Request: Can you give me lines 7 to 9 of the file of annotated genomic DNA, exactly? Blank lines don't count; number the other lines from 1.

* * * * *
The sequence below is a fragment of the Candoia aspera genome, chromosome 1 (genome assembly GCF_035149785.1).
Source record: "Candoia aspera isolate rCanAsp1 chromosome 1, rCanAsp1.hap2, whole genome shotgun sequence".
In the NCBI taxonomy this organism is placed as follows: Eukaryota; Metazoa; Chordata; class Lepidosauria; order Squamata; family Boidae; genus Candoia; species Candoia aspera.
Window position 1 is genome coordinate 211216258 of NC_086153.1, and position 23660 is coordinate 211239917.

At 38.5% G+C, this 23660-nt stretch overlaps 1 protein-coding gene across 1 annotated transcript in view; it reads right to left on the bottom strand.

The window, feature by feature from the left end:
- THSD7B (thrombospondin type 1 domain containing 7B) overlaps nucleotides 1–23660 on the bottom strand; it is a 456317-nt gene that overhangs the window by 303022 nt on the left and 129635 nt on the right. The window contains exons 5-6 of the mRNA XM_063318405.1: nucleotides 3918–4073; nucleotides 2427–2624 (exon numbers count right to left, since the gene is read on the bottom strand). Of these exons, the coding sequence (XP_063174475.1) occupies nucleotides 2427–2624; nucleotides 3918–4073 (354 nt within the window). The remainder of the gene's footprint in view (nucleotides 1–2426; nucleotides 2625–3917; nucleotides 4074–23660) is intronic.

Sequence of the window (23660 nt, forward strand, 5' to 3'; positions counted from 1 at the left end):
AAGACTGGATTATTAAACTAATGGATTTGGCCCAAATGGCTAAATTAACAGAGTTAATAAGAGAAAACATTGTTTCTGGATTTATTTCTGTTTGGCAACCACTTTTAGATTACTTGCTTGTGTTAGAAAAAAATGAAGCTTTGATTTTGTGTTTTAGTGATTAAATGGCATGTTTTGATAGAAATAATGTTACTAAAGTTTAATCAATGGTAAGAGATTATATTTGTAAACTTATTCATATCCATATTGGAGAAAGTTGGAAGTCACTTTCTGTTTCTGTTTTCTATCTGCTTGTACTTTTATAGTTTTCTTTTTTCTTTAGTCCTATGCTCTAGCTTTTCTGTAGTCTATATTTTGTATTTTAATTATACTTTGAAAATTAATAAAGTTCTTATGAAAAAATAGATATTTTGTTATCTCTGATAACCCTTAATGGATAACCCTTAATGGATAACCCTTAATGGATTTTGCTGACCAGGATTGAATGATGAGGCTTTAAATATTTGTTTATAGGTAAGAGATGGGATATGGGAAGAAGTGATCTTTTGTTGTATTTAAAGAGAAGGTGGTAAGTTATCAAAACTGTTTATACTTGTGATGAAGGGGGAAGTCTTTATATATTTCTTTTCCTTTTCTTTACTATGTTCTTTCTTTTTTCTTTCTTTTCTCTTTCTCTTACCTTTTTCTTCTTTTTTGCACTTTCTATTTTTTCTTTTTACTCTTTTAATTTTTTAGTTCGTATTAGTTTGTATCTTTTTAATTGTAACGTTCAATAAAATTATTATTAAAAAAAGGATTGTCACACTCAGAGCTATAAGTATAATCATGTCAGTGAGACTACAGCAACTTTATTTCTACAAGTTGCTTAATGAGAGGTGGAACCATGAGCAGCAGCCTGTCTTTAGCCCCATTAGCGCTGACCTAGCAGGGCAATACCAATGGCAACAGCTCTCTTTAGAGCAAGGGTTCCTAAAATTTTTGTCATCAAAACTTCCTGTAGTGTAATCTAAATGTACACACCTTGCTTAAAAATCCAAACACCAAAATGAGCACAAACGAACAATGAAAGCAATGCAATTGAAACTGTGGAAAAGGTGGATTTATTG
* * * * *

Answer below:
- THSD7B (thrombospondin type 1 domain containing 7B) overlaps nucleotides 1–23660 on the bottom strand; it is a 456317-nt gene that overhangs the window by 303022 nt on the left and 129635 nt on the right. The window contains exons 5-6 of the mRNA XM_063318405.1: nucleotides 3918–4073; nucleotides 2427–2624 (exon numbers count right to left, since the gene is read on the bottom strand). Of these exons, the coding sequence (XP_063174475.1) occupies nucleotides 2427–2624; nucleotides 3918–4073 (354 nt within the window). The remainder of the gene's footprint in view (nucleotides 1–2426; nucleotides 2625–3917; nucleotides 4074–23660) is intronic.

Sequence of the window (23660 nt, forward strand, 5' to 3'; positions counted from 1 at the left end):
AAGACTGGATTATTAAACTAATGGATTTGGCCCAAATGGCTAAATTAACAGAGTTAATAAGAGAAAACATTGTTTCTGGATTTATTTCTGTTTGGCAACCACTTTTAGATTACTTGCTTGTGTTAGAAAAAAATGAAGCTTTGATTTTGTGTTTTAGTGATTAAATGGCATGTTTTGATAGAAATAATGTTACTAAAGTTTAATCAATGGTAAGAGATTATATTTGTAAACTTATTCATATCCATATTGGAGAAAGTTGGAAGTCACTTTCTGTTTCTGTTTTCTATCTGCTTGTACTTTTATAGTTTTCTTTTTTCTTTAGTCCTATGCTCTAGCTTTTCTGTAGTCTATATTTTGTATTTTAATTATACTTTGAAAATTAATAAAGTTCTTATGAAAAAATAGATATTTTGTTATCTCTGATAACCCTTAATGGATAACCCTTAATGGATAACCCTTAATGGATTTTGCTGACCAGGATTGAATGATGAGGCTTTAAATATTTGTTTATAGGTAAGAGATGGGATATGGGAAGAAGTGATCTTTTGTTGTATTTAAAGAGAAGGTGGTAAGTTATCAAAACTGTTTATACTTGTGATGAAGGGGGAAGTCTTTATATATTTCTTTTCCTTTTCTTTACTATGTTCTTTCTTTTTTCTTTCTTTTCTCTTTCTCTTACCTTTTTCTTCTTTTTTGCACTTTCTATTTTTTCTTTTTACTCTTTTAATTTTTTAGTTCGTATTAGTTTGTATCTTTTTAATTGTAACGTTCAATAAAATTATTATTAAAAAAAGGATTGTCACACTCAGAGCTATAAGTATAATCATGTCAGTGAGACTACAGCAACTTTATTTCTACAAGTTGCTTAATGAGAGGTGGAACCATGAGCAGCAGCCTGTCTTTAGCCCCATTAGCGCTGACCTAGCAGGGCAATACCAATGGCAACAGCTCTCTTTAGAGCAAGGGTTCCTAAAATTTTTGTCATCAAAACTTCCTGTAGTGTAATCTAAATGTACACACCTTGCTTAAAAATCCAAACACCAAAATGAGCACAAACGAACAATGAAAGCAATGCAATTGAAACTGTGGAAAAGGTGGATTTATTG